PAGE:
The Arab Spring, which began as a chain reaction of calls for radical reform that quickly morphed into the toppling of strongmen across the region, has now inadvertently toppled a relatively decent democracy. Malian Tuareg who were either no longer needed or no longer welcome in Libya returned home to incite an insurrection to secede from the Malian state to create a Tuareg homeland of ‘Azawad.’ So now poor Mali-recipient of a meager amount of American foreign aid and client state in the Pan-Sahel Initiative/Trans-Saharan Counterterrorism Initiative/AFRICOM jumble-has had a fairly civil, democratically elected leader (himself a former soldier who led a coup in toppling  dictator in 1991) overthrown by an American-trained, hitherto unknown army captain who leads a junta angry about better armed MNLA rebels who are sort of beneficiaries of American/Western policy. This policy in Libya that greatly helped to collapse the Libyan state structure which gave rise a renewed troubles in Mali (and potentially Niger).

The proverbial genie is out of the bottle in the troubled under-governed Sahel and Qaddafi is no longer around to sort things out. NATO declared the Libyan campaign a success when it officially called an end to Operation Unified Protector on October 31, 2011 without any sort of contingency plans for potential state failure in the countries to Libya’s south. Qaddafi loved to stoke conflicts in Africa and now that he’s long dead, he’s still able to cause immense trouble.

My Asia Times Online article above was sourced heavily for a UPI article reprinted below:

Mali Coup: Arab spring spreads to Africa

BAMAKO, Mali, March 26 (UPI) — Last week’s military coup in Mali, triggered by a Tuareg rebellion and ignited by fighters and weapons from Libya, underlines how deeply the fallout from the year-old string of Arab uprisings is spreading from North Africa to non-Arab West Africa.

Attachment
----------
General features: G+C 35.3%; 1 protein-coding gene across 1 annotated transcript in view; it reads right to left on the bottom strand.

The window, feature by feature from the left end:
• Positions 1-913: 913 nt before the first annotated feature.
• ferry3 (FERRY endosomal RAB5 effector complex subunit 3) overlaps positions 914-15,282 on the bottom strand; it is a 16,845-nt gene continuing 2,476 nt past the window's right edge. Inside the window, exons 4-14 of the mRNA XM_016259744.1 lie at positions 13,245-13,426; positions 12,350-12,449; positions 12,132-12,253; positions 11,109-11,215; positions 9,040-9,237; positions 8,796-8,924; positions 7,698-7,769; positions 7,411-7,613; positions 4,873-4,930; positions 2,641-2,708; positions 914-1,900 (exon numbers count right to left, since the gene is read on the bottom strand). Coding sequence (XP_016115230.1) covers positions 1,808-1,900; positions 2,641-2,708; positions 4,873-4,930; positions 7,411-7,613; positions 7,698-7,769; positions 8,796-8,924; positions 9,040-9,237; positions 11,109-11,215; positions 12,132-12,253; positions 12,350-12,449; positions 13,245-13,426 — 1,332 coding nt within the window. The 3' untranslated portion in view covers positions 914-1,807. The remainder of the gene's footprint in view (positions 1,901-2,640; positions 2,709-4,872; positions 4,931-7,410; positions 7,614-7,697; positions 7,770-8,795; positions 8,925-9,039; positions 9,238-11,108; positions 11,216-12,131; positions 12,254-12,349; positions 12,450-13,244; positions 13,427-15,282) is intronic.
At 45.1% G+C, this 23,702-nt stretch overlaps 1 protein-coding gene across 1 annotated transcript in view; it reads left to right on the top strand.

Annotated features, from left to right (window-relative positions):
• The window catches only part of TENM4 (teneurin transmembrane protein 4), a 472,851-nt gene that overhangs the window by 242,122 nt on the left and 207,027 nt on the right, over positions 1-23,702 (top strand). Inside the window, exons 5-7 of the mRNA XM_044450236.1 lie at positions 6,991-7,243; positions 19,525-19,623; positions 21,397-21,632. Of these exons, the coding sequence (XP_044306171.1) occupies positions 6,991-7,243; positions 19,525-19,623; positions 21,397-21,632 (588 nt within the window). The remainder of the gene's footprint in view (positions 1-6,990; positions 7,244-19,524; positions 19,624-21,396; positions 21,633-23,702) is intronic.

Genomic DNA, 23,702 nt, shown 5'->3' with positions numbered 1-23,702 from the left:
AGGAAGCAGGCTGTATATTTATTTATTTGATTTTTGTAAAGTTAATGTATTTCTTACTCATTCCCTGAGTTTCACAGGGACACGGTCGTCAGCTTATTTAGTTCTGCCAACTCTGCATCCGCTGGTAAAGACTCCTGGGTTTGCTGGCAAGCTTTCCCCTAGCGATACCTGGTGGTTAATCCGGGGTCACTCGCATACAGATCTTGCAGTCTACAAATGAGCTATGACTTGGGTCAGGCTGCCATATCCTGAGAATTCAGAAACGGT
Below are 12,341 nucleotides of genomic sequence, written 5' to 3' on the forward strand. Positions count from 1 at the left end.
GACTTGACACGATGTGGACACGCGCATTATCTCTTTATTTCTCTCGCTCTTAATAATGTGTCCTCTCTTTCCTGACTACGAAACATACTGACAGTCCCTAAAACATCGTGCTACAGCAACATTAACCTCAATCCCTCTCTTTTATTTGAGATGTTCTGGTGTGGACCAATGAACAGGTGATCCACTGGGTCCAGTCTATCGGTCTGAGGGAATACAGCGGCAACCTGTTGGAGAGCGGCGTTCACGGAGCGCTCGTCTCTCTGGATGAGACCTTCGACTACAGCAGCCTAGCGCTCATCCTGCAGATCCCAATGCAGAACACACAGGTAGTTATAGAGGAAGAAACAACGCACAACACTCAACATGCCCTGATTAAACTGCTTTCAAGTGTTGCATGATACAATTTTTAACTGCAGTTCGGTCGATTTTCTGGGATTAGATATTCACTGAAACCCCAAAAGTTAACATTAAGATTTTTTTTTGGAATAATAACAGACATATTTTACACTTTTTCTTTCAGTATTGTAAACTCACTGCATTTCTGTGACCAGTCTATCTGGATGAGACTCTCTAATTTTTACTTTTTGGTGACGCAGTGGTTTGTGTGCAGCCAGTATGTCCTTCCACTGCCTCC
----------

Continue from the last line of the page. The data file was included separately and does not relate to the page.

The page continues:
“The current crisis … has the potential to create further destabilization in the wider Sahara and Sahel regions beyond the current chaos in Mali,” observed analyst Derek Henry Flood, who witnessed the 2011 Libyan conflict at close quarters.

“In simplest terms, the Arab Spring has now bled into Africa. And the mercurial, egomaniacal (Moammar) Gadhafi is no longer available to mediate such deadly disputes.”

The coup by disgruntled soldiers of Mali’s 7,000-man army overthrew President Amadou Toumani Toure, an ex-soldier.

He went into hiding with loyalist troops, including his old 33rd Parachute Regiment, leaving open the possibility of a counter-coup in the nation of 15.4 million.

The irony is that while the Arab leaders targeted by the popular uprisings against them throughout 2011 were dictators and despots like Gadhafi, Mali’s Toure wasn’t one of the autocratic “Big Men” of Africa like the late Sese Seko Mobuto of the Congo or the murderous Charles Taylor of Sierra Leone, but a democratically elected leader.

Indeed, the U.S.-supported Toure had been instrumental in moving Mali, a vast landlocked desert state south of Algeria, from a military dictatorship to a passably democratic state over the last two decades.

Toure “was on the cusp of stepping down at the end of his first term in what should have been a peaceful transition” in presidential elections scheduled to begin April 29, Flood observed.

These aren’t likely to happen now since troops led by mid-level officers seized power Thursday.

Led by a U.S.-trained officer, Capt. Amadou Sanogo, they apparently struck because of discontent in the military that Toure wasn’t doing enough to support them in fighting a rebellion in the long under-governed north along the Algerian border.

The nomadic Tuareg have been a problem for centuries. Their secessionist insurrection had been stiffened by heavily armed tribal fighters who fought for Gadhafi’s regime and had long battled the Bamako government in the non-Tuareg south for independence under the banner of the National Movement for the Liberation of Azawad.

In recent months thousands of tribesmen have returned to Mali, armed with missiles and mortars that left the Malian army badly outgunned. In January, they rekindled the MNLA’s revolt.

The coup itself seems to have been touched off by a mutiny among troops in the north reeling under an MNLA onslaught led by Gadhafi’s Tuareg veterans.